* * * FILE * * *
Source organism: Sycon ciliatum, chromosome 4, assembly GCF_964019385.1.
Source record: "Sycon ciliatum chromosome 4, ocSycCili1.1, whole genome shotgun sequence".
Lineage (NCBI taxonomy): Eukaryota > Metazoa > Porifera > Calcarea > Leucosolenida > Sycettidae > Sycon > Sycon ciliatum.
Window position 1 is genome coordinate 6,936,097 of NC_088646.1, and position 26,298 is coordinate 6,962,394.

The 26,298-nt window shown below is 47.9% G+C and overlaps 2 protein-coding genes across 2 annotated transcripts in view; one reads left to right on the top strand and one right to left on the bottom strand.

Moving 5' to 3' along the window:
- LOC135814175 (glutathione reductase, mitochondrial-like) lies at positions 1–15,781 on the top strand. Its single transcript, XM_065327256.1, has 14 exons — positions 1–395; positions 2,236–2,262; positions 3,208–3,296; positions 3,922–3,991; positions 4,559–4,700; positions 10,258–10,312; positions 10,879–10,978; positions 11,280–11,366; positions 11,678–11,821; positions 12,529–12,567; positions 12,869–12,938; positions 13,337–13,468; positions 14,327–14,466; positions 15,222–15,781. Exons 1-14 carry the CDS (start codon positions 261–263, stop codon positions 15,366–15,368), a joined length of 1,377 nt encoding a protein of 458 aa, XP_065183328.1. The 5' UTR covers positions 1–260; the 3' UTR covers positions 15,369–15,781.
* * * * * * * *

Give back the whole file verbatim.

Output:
Source organism: Sycon ciliatum, chromosome 4, assembly GCF_964019385.1.
Source record: "Sycon ciliatum chromosome 4, ocSycCili1.1, whole genome shotgun sequence".
Lineage (NCBI taxonomy): Eukaryota > Metazoa > Porifera > Calcarea > Leucosolenida > Sycettidae > Sycon > Sycon ciliatum.
Window position 1 is genome coordinate 6,936,097 of NC_088646.1, and position 26,298 is coordinate 6,962,394.

The 26,298-nt window shown below is 47.9% G+C and overlaps 2 protein-coding genes across 2 annotated transcripts in view; one reads left to right on the top strand and one right to left on the bottom strand.

Moving 5' to 3' along the window:
- LOC135814175 (glutathione reductase, mitochondrial-like) lies at positions 1–15,781 on the top strand. Its single transcript, XM_065327256.1, has 14 exons — positions 1–395; positions 2,236–2,262; positions 3,208–3,296; positions 3,922–3,991; positions 4,559–4,700; positions 10,258–10,312; positions 10,879–10,978; positions 11,280–11,366; positions 11,678–11,821; positions 12,529–12,567; positions 12,869–12,938; positions 13,337–13,468; positions 14,327–14,466; positions 15,222–15,781. Exons 1-14 carry the CDS (start codon positions 261–263, stop codon positions 15,366–15,368), a joined length of 1,377 nt encoding a protein of 458 aa, XP_065183328.1. The 5' UTR covers positions 1–260; the 3' UTR covers positions 15,369–15,781.